Importance of water for livestock
March 20, 2019
Pregancy Diseases | Hypocalcaemia
April 15, 2019

Pregancy Diseases | Pregnancy Toxemia

During a ewe’s gestational and early lactational stages, she will have increasing nutrient requirements, particularly an increase in energy, protein and certain vitamins and minerals. If there is a shortage or an imbalance in her feed, she may develop pregnancy disorders.

Pregnancy toxaemia

Pregnancy toxaemia is also referred to as ketosis and is a metabolic disorder commonly found in pregnant ewes. In late gestation, a ewe’s energy requirement may be higher than the energy that is provided by her diet. During late gestation, a ewe may be unable to eat as much as she should, due to the decreased abdominal space; most of this space is taken up by the growing foetuses. Due to a reduction in glucose available to be used as energy, fat mobilization starts taking place, as fats may be broken down into ketone bodies to be converted into energy.

Should the level of ketone bodies become too high, it may result in hyperketonemia.

Signs:

Ewes that experience pregnancy toxaemia display signs of weakness, dehydration, kidney failure and nervous system damage in the form of blindness or tremors. She may separate herself from the flock and display signs of depression, will not eat, and may lie on her side. If left untreated, the ewe will die.

In severe cases the foetus may die in-utero, and the ewe may have to be assisted with the removal of the lamb.

Cause:

This disorder is particularly prevalent in a ewe that is pregnant with twins, as it is particularly taxing on her body.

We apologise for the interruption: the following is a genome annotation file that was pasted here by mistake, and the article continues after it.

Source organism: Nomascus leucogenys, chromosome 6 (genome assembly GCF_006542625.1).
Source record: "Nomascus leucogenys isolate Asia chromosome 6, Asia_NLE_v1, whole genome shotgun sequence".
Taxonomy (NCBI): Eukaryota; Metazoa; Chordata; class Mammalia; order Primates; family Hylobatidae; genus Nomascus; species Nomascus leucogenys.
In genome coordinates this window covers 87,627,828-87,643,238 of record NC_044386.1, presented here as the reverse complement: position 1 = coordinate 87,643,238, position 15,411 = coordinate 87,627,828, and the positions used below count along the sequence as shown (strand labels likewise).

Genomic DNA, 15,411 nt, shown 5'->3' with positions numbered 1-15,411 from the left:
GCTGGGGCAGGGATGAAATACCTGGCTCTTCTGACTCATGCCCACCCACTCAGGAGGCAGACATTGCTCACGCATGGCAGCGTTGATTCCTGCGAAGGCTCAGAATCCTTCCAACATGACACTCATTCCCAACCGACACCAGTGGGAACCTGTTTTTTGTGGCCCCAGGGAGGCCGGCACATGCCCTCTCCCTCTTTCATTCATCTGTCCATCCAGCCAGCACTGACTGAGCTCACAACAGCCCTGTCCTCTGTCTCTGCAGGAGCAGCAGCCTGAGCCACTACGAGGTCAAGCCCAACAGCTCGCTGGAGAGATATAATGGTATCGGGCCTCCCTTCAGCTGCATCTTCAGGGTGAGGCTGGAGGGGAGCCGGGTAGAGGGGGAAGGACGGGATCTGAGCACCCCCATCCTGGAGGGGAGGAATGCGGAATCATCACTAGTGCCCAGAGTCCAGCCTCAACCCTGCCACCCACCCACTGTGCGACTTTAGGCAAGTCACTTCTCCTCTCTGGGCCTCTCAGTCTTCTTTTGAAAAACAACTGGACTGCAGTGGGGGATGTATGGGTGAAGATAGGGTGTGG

Ewes that are in poor condition or overfat during this stage are most at risk.

It is also found in ewes that feed on young green pasture that is high in water, but low in nutrients and dry matter.

Prevention:

Proper management and feeding strategies are the key to ensuring this disorder does not occur. This includes ensuring that the ewes have access to good quality feed at all times, and that they do not become stressed and stop eating.

These stressors may include extreme weather conditions, transporting or yarding, or suddenly changing the feed. Grain poisoning should be avoided at all costs, and grains should slowly be introduced to the feed.

For ewes on young green pasture, a good quality supplementary feed should be supplied.

It may be necessary to identify ewes pregnant with twins and separate them from the rest of the flock. These ewes should be monitored and fed good quality feed to ensure that their nutrient requirements are met so that they do not deplete their glucose stores.

Treatment:

An early prognosis of the disorder is necessary to ensure that the ewe is treated as effectively as possible. Injecting glucose every 6 – 12 hours to ensure that her glucose levels are stable. The injection may be substituted for a glucose drench or oral administration of glycerol. Good quality feed should be easily available to her at all times.

A vet may consider performing an emergency caesarean, or inducing labour in order to safely produce the lambs.

This disorder is easy to avoid if the farm manager provides the proper level of nutrition and management.

Should you have any concern of your ewe developing this disorder, please contact your Technical Advisor.